This session of the convention underlined the need to keep up the fight. The death penalty’s effect on its victims and their families and friends is clear--and its problems have been bared for all to see.

Lessons from the Civil Rights Movement
by Cameron Sturdevant

Using stories from the civil rights movement of the 1960s and 1970s, Lawrence Hayes and Jesse Sharkey laid out how civil rights activists used day-to-day struggles to build a mass movement.

"The Panthers always had a petition or survey every time they went out into the community," said Hayes, a former member of the Black Panther Party. "That way, they always had a reason to be talking to people, to find out what was needed." Hayes said that being in contact with the community was key to Panther organizing efforts.

As Hayes said, "We have to look back and see that for there to be the Montgomery [Alabama] bus boycott and the March on Washington, we have to look at the tradition of Black activism, of community organizing, with a long-term goal of developing leadership in ordinary men and women."

Sharkey brought this point home by talking about examples of the extraordinary efforts of Black and white activists in the South who advanced the movement even when they weren’t in the limelight of leaders such as Martin Luther King Jr.

The discussion was wide-ranging, with Campaign members raising issues from nonviolence to building a multiracial movement to end the death penalty. What was clear is that the lessons of the civil rights movement can be used today to help us build a movement to stop the death penalty.

Profiling a Case
by Mike Stark

One key area of Campaign work has been with death row prisoners themselves. But taking up political work on a case can be unlike any other work that the Campaign does.

Leading off the workshop on "Profiling a Case" was Ginny Simmons and John Coursey, who discussed the Campaign’s work in Washington, D.C., and Maryland on the case of Maryland death row inmate Kenneth Collins. They discussed both the facts around Kenny’s case as well as the challenges of working closely with his legal team.

Next, Crystal Bybee and Rebecca Downer gave a presentation on the Oakland chapter’s work on the case of Kevin Cooper. Their presentation gave an overview of Kevin’s case and spoke about the fight around DNA testing.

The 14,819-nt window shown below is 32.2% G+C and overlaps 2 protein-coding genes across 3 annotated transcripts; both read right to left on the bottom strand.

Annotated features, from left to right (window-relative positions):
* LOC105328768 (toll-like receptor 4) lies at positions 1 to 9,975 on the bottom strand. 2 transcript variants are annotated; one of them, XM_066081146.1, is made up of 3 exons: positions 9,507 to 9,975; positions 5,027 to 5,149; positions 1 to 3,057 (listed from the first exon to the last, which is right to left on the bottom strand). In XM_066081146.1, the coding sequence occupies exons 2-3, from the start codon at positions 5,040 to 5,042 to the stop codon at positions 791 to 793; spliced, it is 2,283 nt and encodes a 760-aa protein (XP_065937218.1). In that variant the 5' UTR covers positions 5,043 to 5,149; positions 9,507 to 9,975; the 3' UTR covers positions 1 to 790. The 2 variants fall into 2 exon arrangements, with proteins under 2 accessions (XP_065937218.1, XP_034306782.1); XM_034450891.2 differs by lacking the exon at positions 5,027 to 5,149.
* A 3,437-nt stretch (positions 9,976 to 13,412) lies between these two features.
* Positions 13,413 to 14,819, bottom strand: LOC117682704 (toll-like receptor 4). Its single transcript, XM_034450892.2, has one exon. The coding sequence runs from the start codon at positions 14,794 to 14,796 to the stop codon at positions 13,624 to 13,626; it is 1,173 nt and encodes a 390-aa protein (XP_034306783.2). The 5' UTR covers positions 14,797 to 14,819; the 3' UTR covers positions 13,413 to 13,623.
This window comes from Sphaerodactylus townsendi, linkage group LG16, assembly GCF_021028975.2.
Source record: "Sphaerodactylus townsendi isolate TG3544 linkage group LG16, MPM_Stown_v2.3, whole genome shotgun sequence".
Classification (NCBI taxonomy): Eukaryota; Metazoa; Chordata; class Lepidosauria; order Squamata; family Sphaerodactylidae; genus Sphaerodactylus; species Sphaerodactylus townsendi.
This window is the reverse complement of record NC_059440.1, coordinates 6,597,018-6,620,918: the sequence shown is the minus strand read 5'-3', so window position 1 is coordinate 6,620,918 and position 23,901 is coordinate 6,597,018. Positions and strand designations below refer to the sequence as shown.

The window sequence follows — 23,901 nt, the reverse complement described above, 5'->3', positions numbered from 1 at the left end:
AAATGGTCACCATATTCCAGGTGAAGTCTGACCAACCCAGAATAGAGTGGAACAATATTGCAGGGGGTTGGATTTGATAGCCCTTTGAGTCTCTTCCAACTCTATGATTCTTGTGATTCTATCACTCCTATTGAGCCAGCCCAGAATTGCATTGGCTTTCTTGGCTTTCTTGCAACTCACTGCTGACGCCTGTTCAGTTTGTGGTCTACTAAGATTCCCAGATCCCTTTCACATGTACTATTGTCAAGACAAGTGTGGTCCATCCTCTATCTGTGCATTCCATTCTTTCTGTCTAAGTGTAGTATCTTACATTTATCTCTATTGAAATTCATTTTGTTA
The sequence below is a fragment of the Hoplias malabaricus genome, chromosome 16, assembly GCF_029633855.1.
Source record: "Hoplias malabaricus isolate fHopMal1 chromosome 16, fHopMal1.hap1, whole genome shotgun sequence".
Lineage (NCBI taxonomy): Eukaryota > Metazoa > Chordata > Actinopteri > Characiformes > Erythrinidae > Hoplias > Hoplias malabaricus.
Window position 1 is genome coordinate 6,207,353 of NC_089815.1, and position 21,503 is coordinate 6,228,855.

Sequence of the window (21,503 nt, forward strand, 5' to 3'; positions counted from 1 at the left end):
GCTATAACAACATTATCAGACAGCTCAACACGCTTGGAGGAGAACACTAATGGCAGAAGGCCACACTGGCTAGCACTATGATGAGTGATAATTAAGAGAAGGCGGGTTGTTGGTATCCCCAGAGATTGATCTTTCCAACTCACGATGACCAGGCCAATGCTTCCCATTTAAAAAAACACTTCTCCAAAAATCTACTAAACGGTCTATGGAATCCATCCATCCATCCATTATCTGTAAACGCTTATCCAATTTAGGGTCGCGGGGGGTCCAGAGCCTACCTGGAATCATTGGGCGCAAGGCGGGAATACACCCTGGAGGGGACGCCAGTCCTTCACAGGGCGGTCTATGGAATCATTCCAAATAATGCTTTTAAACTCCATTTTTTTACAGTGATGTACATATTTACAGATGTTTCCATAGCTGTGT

The discussion opened up a wide-ranging conversation, from how to develop relationships with people on death row to handling disagreements with attorneys. Much of the discussion centered on how activist strategies can be used to win victories in specific cases.

While the topic was too large to be covered completely in a short time, the workshop started an important discussion among chapters in this very important area of work. One theme echoed continuously: If chapters aren’t currently working on specific cases, they need to start.

Is the Courtroom a Place of Justice?
by Douglas Lee

"To get justice, there’s a need to create an atmosphere for justice," said panelist Jed Stone, an attorney who has tried death row cases and practiced law for more than 27 years. Based on his experiences, Stone said that he has learned that justice isn’t achieved from inside the courtroom alone, but also by those outside the courtroom who apply pressure to make sure that justice is done. Because of the injustices of the criminal justice system, "justice is difficult and elusive, but it is not impossible," said Stone.

"Activists have a responsibility to create this atmosphere," said Alice Kim, a national organizer for the Campaign, who also spoke on the panel. That’s why Campaigners in Chicago organize rallies and press conferences on the steps of the courthouse when death row inmates have significant court dates. This past summer, the Campaign helped to organize a march that stopped in front of Cook County State’s Attorney Dick Devine’s house.

David Bates, the final panelist, shared his personal experience with the injustices of the courtroom. Bates was tortured by former Chicago police commander Jon Burge and forced into giving a false confession. On the basis of this "confession," Bates was convicted and spent more than 11 years behind bars for a crime he didn’t commit. "You need to hold the system accountable," said Bates. "To get fairness for the defendant, activism must be a continual process."